Reviewer: Stephanie Thomason
In Unlocking the Truth of Daniel, Laura J. Davis methodically and thoroughly analyzes the dreams, visions, and complex prophecies of the Old Testament’s Book of Daniel. She traces its relationship to history through her comprehensive year-long studies of a variety of non-Biblical sources. Davis explores each verse from the KJV (literal) and NIV (meaning-based) translations of the Bible. When the literal and meaning-based translations differ, she draws upon the meaning of the original Hebrew/Aramaic word, so readers can determine the appropriate way to derive meaning in the passage.
The book starts with the story of Nebuchadnezzar, whose frustration in interpreting his dream of a statue leads him to the prophet Daniel. Daniel interprets the dream as it portends the fall of Nebuchadnezzar’s powerful Babylonian Empire, to be followed by the fall of the Medo-Persian Empire, the Greek Empire, and the Roman Empire. Davis draws parallels between the books of Revelation, Daniel, Ezekiel, and Psalms and past history and recent times to offer theories on the Antichrist and what to expect during the end times and when such times may occur.
To anyone who wants to learn more about the complex prophecies and life of Daniel, Davis’ devotional is a must-read. To anyone curious about the way that current institutions and societies may have been foretold thousands of years ago, this devotional is a must-read. To anyone desiring historical support of the prophecies in the Bible, look no further than Davis’ Unlocking the Truth of Daniel. I highly recommend you invest your time in this well-developed and articulated devotional. It can be read individually or within groups in inductive Bible studies.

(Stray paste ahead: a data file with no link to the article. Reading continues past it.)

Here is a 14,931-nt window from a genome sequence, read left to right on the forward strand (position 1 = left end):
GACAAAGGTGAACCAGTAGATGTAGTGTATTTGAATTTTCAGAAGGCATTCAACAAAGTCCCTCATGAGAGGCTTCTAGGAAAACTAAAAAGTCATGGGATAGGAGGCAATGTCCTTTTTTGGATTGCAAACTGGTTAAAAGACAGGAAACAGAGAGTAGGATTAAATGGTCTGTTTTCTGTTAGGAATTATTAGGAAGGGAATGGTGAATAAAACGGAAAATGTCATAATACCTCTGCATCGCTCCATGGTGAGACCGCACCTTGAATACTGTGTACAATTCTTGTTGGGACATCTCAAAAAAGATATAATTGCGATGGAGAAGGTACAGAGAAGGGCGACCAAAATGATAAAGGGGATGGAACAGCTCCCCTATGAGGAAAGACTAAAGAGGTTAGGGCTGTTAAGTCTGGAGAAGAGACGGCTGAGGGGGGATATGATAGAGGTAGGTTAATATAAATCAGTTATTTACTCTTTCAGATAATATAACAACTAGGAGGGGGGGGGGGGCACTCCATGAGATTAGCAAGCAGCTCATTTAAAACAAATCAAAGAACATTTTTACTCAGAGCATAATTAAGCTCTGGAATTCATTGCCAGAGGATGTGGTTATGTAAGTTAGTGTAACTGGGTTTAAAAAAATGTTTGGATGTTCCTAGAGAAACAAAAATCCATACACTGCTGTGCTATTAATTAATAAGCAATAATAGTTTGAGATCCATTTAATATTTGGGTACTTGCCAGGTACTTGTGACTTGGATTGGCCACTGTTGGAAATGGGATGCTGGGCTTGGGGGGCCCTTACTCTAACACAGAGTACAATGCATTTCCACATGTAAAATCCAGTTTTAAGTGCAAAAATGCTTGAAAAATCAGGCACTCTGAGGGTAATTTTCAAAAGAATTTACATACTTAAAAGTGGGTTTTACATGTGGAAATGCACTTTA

Reviewer: Stephanie Thomason
Genesis ignited something within my soul that I haven’t felt since reading the Great Divorce by C.S. Lewis or The Golden Key by George MacDonald.
The book starts a little slowly with a little bit of “telling” instead of “showing,” yet after the first few chapters, the pace increased, excitement mounted, and I no longer sensed any “telling.” Shores’ knowledge of the Bible and use of biblical characters enhance the Christian message, which is woven throughout this beautiful story. I fell in love with the lead character, Essie, and grew deeply concerned about the choices she was making between what she knew in her heart to be right and her escalation of commitment in what was wrong. I found myself carried away into a spiritual world with contrasts between angels and demons, humility and pride, and love and deceit. I cannot wait until her sequel comes out as the characters are still etched in my mind and I long for the choices Essie makes to be those guided by God above.
Reviewer: Laura J. Davis
The Sanctum by Pamela King Cable is quite probably the best book I have read this year (and I've read some really good books) and reminds me of To Kill a Mockingbird by Harper Lee. In fact, dare I say this might even be better than To Kill a Mockingbird? Would that be sacrilegious to literary critics? The main character, Neeley McPherson, has endured more than any child should and the one person she loves most in the world is now wanted by police simply because of the colour of his skin, setting the stage for a cast of characters and a storyline that is filled with sorrow, joy and surprises that will grip your heart and stay with you for days.
The Sanctum takes place in the South during the turbulent 1950's. Yes, there is language that is inappropriate today because the "N" word is used. However, this book would not have felt real if it had been omitted. The author has dug deep into the lives of her characters and shows the good and the bad, along with exposing the racial hostility that defined so much of the South during that time period. But the relationship between Neeley (a white girl) and Gideon (a black man who is her best friend) is both endearing and heartbreaking because of what they must endure to keep each other safe in a world that isn't willing to accept their special relationship. But through it all Gideon keeps his faith in God and Neeley begins to learn what true Christianity is all about.
The surprising twists this story takes will keep you on the edge of your seat and have you grabbing for tissues before you are finished. If this doesn't get made into a movie I will be in shock. Kudos to the author! This one is a keeper.
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